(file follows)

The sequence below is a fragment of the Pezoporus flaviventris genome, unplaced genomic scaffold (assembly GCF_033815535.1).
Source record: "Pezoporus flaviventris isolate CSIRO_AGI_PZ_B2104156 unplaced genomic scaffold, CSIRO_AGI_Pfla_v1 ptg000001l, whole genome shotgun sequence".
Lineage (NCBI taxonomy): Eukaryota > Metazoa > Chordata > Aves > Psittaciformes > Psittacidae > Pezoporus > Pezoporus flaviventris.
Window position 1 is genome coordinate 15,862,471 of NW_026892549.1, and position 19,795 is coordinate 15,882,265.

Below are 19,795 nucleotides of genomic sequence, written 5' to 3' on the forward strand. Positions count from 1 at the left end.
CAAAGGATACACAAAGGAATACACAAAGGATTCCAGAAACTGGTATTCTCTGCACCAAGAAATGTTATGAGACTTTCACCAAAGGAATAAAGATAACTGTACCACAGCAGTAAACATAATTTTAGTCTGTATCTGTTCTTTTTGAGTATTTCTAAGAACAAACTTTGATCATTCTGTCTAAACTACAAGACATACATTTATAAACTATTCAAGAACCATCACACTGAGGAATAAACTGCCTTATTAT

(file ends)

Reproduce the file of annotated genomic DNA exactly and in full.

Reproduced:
The sequence below is a fragment of the Pezoporus flaviventris genome, unplaced genomic scaffold (assembly GCF_033815535.1).
Source record: "Pezoporus flaviventris isolate CSIRO_AGI_PZ_B2104156 unplaced genomic scaffold, CSIRO_AGI_Pfla_v1 ptg000001l, whole genome shotgun sequence".
Lineage (NCBI taxonomy): Eukaryota > Metazoa > Chordata > Aves > Psittaciformes > Psittacidae > Pezoporus > Pezoporus flaviventris.
Window position 1 is genome coordinate 15,862,471 of NW_026892549.1, and position 19,795 is coordinate 15,882,265.

Below are 19,795 nucleotides of genomic sequence, written 5' to 3' on the forward strand. Positions count from 1 at the left end.
CAAAGGATACACAAAGGAATACACAAAGGATTCCAGAAACTGGTATTCTCTGCACCAAGAAATGTTATGAGACTTTCACCAAAGGAATAAAGATAACTGTACCACAGCAGTAAACATAATTTTAGTCTGTATCTGTTCTTTTTGAGTATTTCTAAGAACAAACTTTGATCATTCTGTCTAAACTACAAGACATACATTTATAAACTATTCAAGAACCATCACACTGAGGAATAAACTGCCTTATTAT